In order to understand the terms and classifications of the GDPR correctly, it should be categorised not as a successor of the BDSG, but as a successor of the Data Protection Directive 95/46/EC. It then makes sense that the Directive 95/46/EC should imply the privileged status of contracted data processing, and that the GDPR would then intend to take this further in an explicit form. Both contain regulations, in Art. 16 Directive 95/46/EC and Art. 29 GDPR respectively, that postulate such a privilege, as these regulations allow processing in compliance with the directives.

A further argument for this point of view is based on the protective purpose of the norm: If the theory of justification were followed, this would mean that the outsourcing of data processing, which in practice is common, would be out of the question, meaning the processing would remain with the controller, whose expertise is not in the processing of personal data. Thus the controller would be far less capable of protecting personal data than a specialised service provider who could guarantee a higher level of data protection.

According to this view, the scope of application of the privilege would also be extended to over the borders of the European Economic Area, meaning that the GDPR would bring considerable relief to companies that outsource their data processing to other service providers.

Theory of the need for justification

The theory of the need for justification is in opposition to this and argues mainly with the definition of processing according to Article 4(2) GDPR. Said definition does not differentiate between the collection, processing or use of data, meaning the question of ‘transmission’ or ‘retrieval’ as defined in Section 3(4(3)) BDSG is irrelevant. One could still, in accordance with Article 4(3) BDSG, distinguish between transferal as a subset of disclosure and disclosure as a subset of processing. This, however, would not lead to a different legal consequence, as any transferal requires legal permission, whether in the form of consent or the fulfilment of the requirements of Article 6(1) GDPR.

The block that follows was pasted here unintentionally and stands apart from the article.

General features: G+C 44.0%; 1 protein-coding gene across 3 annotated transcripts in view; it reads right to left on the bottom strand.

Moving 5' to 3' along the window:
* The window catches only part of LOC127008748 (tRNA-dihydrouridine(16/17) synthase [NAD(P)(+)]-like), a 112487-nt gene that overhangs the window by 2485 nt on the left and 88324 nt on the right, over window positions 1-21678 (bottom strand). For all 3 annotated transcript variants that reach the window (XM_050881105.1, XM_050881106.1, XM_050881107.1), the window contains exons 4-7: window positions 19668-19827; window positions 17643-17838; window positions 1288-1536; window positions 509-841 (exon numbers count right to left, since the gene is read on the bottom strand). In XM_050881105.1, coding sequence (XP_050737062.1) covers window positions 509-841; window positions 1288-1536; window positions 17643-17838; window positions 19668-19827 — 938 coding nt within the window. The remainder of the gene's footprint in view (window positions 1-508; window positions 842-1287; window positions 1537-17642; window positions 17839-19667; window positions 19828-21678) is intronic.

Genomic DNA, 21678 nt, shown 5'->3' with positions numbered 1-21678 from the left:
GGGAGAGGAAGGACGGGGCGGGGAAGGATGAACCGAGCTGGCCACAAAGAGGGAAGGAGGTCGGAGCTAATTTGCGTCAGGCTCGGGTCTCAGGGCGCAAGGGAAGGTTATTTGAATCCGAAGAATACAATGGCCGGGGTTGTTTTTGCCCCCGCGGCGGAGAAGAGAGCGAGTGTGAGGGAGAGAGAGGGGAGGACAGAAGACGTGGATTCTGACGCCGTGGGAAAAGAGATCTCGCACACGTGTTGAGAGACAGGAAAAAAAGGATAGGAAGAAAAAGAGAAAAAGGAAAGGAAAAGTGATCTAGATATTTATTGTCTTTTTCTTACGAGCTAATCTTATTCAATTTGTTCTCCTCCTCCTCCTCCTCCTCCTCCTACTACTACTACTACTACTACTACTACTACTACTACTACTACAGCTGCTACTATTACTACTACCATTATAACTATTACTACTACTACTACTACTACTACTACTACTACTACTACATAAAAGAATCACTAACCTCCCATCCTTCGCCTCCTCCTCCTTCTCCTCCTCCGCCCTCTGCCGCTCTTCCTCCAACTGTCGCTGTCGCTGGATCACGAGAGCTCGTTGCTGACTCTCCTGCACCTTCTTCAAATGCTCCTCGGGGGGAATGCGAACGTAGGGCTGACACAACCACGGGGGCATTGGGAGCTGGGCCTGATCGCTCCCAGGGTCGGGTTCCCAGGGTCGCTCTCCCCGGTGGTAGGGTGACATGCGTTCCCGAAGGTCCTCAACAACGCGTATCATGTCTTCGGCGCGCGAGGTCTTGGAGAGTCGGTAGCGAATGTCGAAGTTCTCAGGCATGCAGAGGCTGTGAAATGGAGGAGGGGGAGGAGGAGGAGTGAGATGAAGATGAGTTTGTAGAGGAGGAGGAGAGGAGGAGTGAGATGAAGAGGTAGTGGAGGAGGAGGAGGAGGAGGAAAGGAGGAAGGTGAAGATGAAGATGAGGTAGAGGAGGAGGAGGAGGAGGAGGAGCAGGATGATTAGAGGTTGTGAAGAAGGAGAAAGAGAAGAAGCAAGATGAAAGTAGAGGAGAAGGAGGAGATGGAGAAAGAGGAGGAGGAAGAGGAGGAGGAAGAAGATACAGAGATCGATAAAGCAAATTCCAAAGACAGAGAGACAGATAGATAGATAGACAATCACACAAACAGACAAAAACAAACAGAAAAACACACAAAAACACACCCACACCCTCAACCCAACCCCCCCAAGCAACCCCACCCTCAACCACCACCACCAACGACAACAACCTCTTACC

In this respect, it will be interesting to see whether processors will enjoy privileged status once the GDPR has come into effect.

Contract design

As the case has been up thus far, contracted data processing is only possible on the basis of a contract which, in contrast to the regulations of Section 11(2) BDSG does not have to be in writing, but does have to be compliant with the requirements of Article 28(3) GDPR:

  1. Personal data may only be processed on the controller’s documented instruction.
  2. The processor must guarantee those processing are under obligation of confidentiality.
  3. All necessary measures according to Article 32 must be taken.
  4. Personal data must either be deleted or returned upon completion of the service.
  5. The controller must have access to any information necessary for proving adherence to the aforementioned obligations.

Furthermore, the controller must first give authorisation in accordance with Article 28(2) GDPR if a processor intends to engage a sub-contractor for the processing. If the obligation of Article 28(4) GDPR were taken literally, meaning the same data protection obligations would apply to any further processors, and thus the same contract would have to be made as between the controller and the processor, then in practice the hiring of sub-contractors would most probably be impeded.

Liability changes in the GDPR

Further changes are to be found in the new regulations regarding processors’ liability: While previously, in accordance with Section 11(1) sentence 1 BDSG, only the controller was liable, Article 82(1) GDPR now results in joint liability of the controller and the processor.